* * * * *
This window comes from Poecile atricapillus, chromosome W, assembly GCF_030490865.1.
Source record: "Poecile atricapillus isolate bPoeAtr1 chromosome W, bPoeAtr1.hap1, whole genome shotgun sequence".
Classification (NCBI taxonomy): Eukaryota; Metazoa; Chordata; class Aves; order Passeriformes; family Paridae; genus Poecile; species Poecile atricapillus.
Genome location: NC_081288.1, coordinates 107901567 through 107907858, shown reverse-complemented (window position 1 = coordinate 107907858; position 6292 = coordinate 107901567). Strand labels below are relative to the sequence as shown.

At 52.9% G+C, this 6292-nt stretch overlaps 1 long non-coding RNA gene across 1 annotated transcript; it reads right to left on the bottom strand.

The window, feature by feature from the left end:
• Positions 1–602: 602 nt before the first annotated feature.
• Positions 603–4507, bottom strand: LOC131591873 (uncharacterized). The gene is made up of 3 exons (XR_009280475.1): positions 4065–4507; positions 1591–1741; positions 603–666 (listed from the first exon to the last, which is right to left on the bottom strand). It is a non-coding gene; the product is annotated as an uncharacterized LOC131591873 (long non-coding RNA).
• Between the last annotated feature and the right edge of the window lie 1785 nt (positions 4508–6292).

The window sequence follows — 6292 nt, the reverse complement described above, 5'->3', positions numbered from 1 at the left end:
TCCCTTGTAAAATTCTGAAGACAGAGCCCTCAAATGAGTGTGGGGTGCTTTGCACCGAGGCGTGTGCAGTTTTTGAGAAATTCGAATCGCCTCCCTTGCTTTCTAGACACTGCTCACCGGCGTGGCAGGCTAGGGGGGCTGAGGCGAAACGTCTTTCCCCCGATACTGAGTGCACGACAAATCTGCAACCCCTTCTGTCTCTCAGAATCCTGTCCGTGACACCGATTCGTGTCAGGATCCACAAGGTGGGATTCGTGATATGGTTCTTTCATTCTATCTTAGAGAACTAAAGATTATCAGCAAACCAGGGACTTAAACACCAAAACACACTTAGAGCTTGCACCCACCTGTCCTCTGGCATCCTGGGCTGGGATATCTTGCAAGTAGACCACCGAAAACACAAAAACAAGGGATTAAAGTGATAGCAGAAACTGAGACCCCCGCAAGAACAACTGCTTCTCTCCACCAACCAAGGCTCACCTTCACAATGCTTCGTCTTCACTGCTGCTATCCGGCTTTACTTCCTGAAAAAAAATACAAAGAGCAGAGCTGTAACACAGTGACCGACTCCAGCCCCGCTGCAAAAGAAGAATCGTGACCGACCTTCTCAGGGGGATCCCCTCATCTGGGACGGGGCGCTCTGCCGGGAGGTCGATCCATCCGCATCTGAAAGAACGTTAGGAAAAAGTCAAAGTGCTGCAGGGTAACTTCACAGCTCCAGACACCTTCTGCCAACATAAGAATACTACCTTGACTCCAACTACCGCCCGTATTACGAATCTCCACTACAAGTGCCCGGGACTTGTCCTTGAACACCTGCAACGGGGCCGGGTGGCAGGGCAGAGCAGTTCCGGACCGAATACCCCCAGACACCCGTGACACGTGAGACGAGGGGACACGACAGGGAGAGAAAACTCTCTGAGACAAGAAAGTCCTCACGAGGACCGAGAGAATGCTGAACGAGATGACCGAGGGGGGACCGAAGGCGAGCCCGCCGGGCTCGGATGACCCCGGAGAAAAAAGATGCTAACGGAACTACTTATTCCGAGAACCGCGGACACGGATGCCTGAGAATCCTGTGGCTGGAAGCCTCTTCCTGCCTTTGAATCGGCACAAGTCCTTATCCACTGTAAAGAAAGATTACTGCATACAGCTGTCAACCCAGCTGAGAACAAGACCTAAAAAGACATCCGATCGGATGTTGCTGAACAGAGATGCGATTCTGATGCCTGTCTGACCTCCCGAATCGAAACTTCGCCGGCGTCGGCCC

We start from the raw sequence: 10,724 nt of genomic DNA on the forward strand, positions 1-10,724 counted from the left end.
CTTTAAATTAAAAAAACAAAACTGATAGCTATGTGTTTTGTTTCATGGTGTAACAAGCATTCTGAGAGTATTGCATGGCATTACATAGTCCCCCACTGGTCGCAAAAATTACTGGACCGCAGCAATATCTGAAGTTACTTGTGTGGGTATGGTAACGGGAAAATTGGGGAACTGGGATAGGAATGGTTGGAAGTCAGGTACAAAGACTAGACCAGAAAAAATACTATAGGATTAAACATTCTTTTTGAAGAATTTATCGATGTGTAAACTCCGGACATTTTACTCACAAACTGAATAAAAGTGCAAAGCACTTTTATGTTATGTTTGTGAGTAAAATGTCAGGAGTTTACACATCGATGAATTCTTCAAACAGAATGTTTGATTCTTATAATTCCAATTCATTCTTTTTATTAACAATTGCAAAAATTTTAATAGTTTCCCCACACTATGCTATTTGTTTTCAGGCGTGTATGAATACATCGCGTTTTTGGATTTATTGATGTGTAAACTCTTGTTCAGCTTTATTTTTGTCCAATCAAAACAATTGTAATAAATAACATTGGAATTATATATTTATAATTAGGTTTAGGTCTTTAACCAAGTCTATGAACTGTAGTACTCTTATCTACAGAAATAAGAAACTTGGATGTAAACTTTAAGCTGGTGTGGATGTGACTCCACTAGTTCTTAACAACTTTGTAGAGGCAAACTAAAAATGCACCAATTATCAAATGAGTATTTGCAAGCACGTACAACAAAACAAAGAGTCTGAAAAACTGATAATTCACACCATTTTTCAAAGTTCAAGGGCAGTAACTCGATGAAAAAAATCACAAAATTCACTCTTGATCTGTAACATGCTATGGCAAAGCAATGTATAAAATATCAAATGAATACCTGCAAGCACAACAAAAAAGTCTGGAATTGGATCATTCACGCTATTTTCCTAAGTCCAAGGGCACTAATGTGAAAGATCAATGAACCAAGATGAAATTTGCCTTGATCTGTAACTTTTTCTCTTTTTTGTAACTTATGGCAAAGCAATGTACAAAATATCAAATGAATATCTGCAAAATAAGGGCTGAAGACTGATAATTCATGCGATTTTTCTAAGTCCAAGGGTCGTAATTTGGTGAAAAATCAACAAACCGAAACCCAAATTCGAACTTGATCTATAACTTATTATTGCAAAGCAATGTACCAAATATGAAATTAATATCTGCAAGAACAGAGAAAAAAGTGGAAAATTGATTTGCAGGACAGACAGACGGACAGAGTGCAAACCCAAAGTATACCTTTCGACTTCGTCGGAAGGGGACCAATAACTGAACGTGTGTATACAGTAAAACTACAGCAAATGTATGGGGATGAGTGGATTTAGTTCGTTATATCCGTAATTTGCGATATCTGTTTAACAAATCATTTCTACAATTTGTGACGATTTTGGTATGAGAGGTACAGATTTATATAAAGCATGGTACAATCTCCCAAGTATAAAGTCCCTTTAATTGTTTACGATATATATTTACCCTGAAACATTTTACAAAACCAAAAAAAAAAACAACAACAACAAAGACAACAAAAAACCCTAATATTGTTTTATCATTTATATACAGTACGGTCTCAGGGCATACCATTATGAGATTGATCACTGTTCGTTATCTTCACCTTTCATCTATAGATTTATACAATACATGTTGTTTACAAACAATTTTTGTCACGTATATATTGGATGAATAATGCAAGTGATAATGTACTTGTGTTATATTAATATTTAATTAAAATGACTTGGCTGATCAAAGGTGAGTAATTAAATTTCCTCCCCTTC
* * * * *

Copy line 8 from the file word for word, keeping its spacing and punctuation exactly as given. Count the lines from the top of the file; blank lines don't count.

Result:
• Positions 603–4507, bottom strand: LOC131591873 (uncharacterized). The gene is made up of 3 exons (XR_009280475.1): positions 4065–4507; positions 1591–1741; positions 603–666 (listed from the first exon to the last, which is right to left on the bottom strand). It is a non-coding gene; the product is annotated as an uncharacterized LOC131591873 (long non-coding RNA).